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Dawn Stacey M.Ed, LMHC

Beliefs About the Morning-After Pill: Unfounded

By September 12, 2013

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In the midst of debate, politicians offer their opinions and solutions for many hot button topics. An example of this can be seen in some of their stances on so-called personhood laws. It seems to me, though, that although these politicians may talk a big game, many don't understand exactly what it is they are actually talking about. It is our job, as educated citizens, to think critically about some of these topics and not place our blind faith in the notion that these politicians are "in the know."

Some of of elected officials have publicly stated that emergency contraceptives are "abortive pills." Yet definitions, like this, that attempt to establish fertilization as the beginning of pregnancy are in opposition to decades of federal policy as well as the long-standing view of the medical community. It appears that emergency contraception continues to be a highly emotional and controversial issue, both for those who believe it lowers the number of unintended pregnancies and abortions as well as for opponents who believe that using it equates to an abortion -- "the moral equivalent of homicide." Yet it can be strongly argued that this politically charged debate over the morning-after pill may actually be rooted in outdated and incorrect scientific guesses about how these pills work (go figure - right?).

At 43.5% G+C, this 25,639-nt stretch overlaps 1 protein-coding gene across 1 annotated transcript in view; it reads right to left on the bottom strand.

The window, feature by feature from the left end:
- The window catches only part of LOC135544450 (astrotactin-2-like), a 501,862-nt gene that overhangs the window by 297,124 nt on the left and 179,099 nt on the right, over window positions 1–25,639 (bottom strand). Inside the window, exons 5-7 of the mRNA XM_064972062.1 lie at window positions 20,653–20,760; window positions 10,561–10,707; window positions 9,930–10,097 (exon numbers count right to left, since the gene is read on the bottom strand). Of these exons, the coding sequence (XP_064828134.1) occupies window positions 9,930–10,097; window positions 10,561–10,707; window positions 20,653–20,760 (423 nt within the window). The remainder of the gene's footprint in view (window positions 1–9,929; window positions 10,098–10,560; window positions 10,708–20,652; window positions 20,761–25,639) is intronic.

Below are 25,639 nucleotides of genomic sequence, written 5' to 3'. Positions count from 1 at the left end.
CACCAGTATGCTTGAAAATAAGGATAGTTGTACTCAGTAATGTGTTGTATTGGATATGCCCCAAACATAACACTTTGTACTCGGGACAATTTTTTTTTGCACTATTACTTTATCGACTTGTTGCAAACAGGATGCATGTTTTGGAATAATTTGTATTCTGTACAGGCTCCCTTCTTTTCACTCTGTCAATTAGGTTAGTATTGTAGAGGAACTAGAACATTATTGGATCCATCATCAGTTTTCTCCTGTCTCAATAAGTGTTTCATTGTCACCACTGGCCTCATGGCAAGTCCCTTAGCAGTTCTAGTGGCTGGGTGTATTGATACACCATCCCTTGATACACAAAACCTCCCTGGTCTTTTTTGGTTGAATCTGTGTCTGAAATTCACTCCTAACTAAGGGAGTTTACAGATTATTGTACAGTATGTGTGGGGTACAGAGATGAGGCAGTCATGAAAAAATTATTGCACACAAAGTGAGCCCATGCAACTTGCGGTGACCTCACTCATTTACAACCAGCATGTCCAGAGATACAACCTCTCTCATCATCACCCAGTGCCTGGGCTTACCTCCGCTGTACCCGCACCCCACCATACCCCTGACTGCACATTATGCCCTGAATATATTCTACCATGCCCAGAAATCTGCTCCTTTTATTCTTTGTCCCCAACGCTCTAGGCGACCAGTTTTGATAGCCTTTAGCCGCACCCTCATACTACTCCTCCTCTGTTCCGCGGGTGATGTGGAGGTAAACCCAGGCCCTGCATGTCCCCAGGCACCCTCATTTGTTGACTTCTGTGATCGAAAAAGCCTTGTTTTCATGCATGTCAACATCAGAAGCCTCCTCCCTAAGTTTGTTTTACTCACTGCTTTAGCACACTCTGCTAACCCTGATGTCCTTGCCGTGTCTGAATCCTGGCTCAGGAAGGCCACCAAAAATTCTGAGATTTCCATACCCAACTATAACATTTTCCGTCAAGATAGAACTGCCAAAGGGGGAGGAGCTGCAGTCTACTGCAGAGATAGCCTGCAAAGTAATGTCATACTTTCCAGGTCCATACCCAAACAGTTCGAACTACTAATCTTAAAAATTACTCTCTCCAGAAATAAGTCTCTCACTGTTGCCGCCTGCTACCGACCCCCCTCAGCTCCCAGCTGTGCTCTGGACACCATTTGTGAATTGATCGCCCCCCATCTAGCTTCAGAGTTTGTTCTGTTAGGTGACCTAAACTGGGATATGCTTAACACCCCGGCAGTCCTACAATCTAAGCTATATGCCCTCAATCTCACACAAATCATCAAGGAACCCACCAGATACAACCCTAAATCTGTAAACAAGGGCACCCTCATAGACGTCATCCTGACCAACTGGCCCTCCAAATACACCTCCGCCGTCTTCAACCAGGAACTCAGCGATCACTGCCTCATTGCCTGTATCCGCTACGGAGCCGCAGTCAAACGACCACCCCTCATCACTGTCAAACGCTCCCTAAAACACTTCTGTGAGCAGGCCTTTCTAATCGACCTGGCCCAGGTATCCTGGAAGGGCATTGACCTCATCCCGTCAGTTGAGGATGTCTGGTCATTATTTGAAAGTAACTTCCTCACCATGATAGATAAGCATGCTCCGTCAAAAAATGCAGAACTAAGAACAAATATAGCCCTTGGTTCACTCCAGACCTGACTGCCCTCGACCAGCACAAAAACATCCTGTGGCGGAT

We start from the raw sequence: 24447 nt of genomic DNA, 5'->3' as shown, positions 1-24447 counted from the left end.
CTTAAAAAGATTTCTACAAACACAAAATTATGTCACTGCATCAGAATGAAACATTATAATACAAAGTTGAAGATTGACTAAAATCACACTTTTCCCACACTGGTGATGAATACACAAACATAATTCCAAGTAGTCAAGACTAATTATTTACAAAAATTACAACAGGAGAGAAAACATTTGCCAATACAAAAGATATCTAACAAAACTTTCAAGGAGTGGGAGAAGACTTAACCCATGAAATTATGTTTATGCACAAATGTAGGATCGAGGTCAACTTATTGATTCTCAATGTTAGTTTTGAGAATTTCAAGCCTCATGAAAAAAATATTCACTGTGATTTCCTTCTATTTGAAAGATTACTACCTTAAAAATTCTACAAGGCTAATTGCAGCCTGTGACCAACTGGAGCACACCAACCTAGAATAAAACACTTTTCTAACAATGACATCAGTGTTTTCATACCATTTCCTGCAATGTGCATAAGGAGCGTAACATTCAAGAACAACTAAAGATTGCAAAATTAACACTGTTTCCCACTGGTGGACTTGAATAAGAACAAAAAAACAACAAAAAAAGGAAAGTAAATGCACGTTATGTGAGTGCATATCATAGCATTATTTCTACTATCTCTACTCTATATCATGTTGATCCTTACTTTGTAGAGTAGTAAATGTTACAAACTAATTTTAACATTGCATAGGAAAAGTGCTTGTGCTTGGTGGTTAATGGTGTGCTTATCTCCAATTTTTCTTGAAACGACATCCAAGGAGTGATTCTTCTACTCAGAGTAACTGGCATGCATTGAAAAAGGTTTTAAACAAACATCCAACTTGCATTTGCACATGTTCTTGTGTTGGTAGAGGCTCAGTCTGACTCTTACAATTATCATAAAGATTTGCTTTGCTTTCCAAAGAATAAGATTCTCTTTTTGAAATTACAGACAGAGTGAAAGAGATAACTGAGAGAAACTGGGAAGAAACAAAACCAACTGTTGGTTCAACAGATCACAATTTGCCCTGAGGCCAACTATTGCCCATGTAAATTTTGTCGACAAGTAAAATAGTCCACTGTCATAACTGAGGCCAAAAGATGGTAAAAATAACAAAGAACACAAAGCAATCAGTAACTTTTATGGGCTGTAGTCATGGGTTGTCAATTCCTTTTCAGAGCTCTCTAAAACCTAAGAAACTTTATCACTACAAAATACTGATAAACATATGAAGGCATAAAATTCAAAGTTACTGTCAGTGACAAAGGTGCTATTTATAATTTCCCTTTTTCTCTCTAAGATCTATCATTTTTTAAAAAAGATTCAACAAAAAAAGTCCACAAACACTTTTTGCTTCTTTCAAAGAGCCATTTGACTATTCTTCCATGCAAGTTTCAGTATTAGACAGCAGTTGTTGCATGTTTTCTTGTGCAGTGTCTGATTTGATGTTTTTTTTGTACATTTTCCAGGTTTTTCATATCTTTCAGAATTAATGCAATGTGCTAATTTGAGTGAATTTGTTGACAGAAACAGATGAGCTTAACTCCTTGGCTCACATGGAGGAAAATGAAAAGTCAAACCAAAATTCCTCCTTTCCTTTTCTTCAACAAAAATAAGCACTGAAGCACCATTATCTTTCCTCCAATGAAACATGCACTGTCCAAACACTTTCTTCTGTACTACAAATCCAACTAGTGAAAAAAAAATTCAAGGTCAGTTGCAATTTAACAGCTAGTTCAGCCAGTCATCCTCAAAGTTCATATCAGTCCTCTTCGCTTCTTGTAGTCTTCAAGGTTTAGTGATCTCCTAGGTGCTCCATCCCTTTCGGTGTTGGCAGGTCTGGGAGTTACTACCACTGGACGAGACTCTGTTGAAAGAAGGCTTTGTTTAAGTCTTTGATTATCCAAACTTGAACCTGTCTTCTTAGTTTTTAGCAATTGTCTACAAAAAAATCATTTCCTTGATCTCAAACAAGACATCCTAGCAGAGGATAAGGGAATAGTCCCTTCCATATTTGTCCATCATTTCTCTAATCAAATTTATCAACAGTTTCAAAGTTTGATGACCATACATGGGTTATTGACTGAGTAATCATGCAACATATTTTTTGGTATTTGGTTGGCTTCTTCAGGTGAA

Despite lack of scientific proof and objections by the manufacturer of Plan B One-Step, the FDA has managed to fuel this controversy by choosing to include, on the drug's product label, that one of the ways that Plan B works is by preventing implantation of a fertilized egg. In fact, the FDA's own description was speculative, saying Plan B "could theoretically prevent pregnancy by..."

And it turns out, research is consistently showing that what happens "theoretically" is much different than what ACTUALLY happens when women use Plan B One-Step as emergency contraception. So what caused all this confusion? Why is there such a discrepancy between what has been found in research and what the FDA product labels say?

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